San Diego Divorce Attorney Sarah T. Schaffer is experienced in both approaches, and can help you determine which method is best for you.
Legal Separation in San Diego, CA
Gaining a legal separation in California requires much the same process as does getting a divorce. You have your attorney petition the court and serve your spouse with legal notice, petition for legal separation. A California resident can get a legal separation and have the agreement cover all aspects of the relationship except that it does not change the marital status. Why would someone want a Legal Separation? Most commonly, a Legal Separation is desirable when one of the spouses wants to stay married for religious reasons; or wants to maintain various insurance coverages.
A divorce may be based on the “no-fault” ground of irreconcilable differences between the parties, which does not require one party to prove fault or misconduct on the part of the other spouse. Contact Divorce Lawyer in San Diego: Sarah T. Schaffer.
Classification of property is an important step in the division process. The court has jurisdiction only over the community property of the marital estate, defined as any asset acquired or income earned by a spouse during the marriage. A spouse’s separate property is property acquired before the marriage, as well as gifts or inheritances acquired during marriage by one spouse alone.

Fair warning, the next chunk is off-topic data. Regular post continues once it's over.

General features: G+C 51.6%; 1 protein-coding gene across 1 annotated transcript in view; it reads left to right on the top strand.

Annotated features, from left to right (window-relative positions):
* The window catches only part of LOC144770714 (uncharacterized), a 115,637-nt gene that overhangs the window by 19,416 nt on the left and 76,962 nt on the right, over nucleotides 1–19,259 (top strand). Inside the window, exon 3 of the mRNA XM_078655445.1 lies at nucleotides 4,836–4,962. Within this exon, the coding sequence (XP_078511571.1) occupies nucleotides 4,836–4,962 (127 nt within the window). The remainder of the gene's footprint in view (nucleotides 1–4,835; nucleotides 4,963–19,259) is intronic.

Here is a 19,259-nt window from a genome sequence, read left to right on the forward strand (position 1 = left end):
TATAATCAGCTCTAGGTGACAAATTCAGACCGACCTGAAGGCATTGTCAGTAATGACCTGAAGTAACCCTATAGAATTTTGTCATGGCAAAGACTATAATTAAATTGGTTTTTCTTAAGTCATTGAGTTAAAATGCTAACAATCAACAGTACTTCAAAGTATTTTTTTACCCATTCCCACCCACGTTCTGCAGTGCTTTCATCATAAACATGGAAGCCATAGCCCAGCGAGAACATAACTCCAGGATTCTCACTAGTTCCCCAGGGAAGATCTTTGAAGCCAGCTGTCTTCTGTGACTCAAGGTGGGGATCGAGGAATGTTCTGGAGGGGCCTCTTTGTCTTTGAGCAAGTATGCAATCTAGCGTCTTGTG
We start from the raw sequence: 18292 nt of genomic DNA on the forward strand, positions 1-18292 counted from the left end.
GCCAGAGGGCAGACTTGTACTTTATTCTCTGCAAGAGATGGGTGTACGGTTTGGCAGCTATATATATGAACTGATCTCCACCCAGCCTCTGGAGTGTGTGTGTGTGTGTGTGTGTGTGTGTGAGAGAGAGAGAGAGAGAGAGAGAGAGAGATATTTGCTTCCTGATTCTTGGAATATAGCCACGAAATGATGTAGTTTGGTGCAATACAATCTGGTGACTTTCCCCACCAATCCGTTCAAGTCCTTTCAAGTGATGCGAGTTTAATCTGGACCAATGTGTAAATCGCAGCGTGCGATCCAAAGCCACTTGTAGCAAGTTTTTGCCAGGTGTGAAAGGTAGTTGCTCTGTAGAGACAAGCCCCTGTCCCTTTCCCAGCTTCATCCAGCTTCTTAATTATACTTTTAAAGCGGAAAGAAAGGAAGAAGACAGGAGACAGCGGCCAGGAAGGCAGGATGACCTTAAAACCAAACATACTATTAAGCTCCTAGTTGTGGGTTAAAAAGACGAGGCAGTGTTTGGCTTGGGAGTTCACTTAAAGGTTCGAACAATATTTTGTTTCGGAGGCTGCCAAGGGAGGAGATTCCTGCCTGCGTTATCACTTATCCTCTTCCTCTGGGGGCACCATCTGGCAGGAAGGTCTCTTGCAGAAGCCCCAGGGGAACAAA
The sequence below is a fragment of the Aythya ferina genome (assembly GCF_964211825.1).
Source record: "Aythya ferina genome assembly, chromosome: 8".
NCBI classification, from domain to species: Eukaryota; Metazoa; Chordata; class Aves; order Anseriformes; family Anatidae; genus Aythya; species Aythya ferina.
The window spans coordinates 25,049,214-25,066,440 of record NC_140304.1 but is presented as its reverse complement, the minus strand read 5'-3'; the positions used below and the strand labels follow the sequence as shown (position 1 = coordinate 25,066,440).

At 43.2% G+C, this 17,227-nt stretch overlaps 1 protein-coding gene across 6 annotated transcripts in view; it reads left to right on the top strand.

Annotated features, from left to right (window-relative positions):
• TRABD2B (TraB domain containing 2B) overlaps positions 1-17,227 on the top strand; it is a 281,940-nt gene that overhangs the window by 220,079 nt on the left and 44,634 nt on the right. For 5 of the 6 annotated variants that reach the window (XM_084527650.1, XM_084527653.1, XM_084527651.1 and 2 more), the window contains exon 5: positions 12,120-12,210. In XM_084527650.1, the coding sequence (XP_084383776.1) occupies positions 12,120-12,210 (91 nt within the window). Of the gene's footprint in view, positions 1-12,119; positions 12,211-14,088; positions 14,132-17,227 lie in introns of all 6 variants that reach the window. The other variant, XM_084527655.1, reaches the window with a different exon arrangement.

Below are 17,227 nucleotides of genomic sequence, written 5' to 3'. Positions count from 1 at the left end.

The job of the court is to divide all of the marital property as equally as possible. Obviously, some assets such as a single automobile or a marital home that is shared by both spouses cannot be divided equally unless they are sold and the proceeds then divided between the parties. The court may award different assets of roughly equivalent value to the parties. For these reasons, valuation questions are often sticking points and can often become quite contentious.
In a divorce case, the court will make decisions as to both legal and physical custody of minor children. Legal custody is defined as the right to make decisions about the child, while physical custody is defined as having actual custodial care. Custody can be sole or joint, depending upon many factors affecting the best interest of the child. The court will take into account many issues including any history of domestic violence.
The Court cas assist the parties develop a visitation plan that will specify when and how long the child will reside with each parent. When deemed necessary, the court might order visitation to be supervised either by a professional outside agency, another adult, or the custodial parent. In the most extreme situations, the court may deny visitation rights altogether.